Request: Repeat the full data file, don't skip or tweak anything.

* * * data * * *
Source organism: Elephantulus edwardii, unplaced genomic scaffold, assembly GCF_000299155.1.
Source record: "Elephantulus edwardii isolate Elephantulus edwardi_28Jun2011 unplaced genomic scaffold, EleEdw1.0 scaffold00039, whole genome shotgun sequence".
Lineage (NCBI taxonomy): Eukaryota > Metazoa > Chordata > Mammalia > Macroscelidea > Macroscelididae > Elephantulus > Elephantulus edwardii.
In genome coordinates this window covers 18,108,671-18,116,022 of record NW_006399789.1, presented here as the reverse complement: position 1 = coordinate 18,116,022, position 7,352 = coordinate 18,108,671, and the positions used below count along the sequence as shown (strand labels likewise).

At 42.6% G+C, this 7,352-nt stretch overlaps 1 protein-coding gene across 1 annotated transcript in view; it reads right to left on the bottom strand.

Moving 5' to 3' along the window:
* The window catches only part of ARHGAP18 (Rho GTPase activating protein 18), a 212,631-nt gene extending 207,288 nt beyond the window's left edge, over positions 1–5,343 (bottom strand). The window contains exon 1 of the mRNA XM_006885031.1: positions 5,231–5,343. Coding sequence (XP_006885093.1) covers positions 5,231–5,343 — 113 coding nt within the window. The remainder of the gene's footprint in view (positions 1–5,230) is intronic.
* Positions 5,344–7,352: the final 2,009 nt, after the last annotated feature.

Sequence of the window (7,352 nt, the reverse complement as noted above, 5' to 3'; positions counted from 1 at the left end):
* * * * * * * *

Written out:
Source organism: Elephantulus edwardii, unplaced genomic scaffold, assembly GCF_000299155.1.
Source record: "Elephantulus edwardii isolate Elephantulus edwardi_28Jun2011 unplaced genomic scaffold, EleEdw1.0 scaffold00039, whole genome shotgun sequence".
Lineage (NCBI taxonomy): Eukaryota > Metazoa > Chordata > Mammalia > Macroscelidea > Macroscelididae > Elephantulus > Elephantulus edwardii.
In genome coordinates this window covers 18,108,671-18,116,022 of record NW_006399789.1, presented here as the reverse complement: position 1 = coordinate 18,116,022, position 7,352 = coordinate 18,108,671, and the positions used below count along the sequence as shown (strand labels likewise).

At 42.6% G+C, this 7,352-nt stretch overlaps 1 protein-coding gene across 1 annotated transcript in view; it reads right to left on the bottom strand.

Moving 5' to 3' along the window:
* The window catches only part of ARHGAP18 (Rho GTPase activating protein 18), a 212,631-nt gene extending 207,288 nt beyond the window's left edge, over positions 1–5,343 (bottom strand). The window contains exon 1 of the mRNA XM_006885031.1: positions 5,231–5,343. Coding sequence (XP_006885093.1) covers positions 5,231–5,343 — 113 coding nt within the window. The remainder of the gene's footprint in view (positions 1–5,230) is intronic.
* Positions 5,344–7,352: the final 2,009 nt, after the last annotated feature.

Sequence of the window (7,352 nt, the reverse complement as noted above, 5' to 3'; positions counted from 1 at the left end):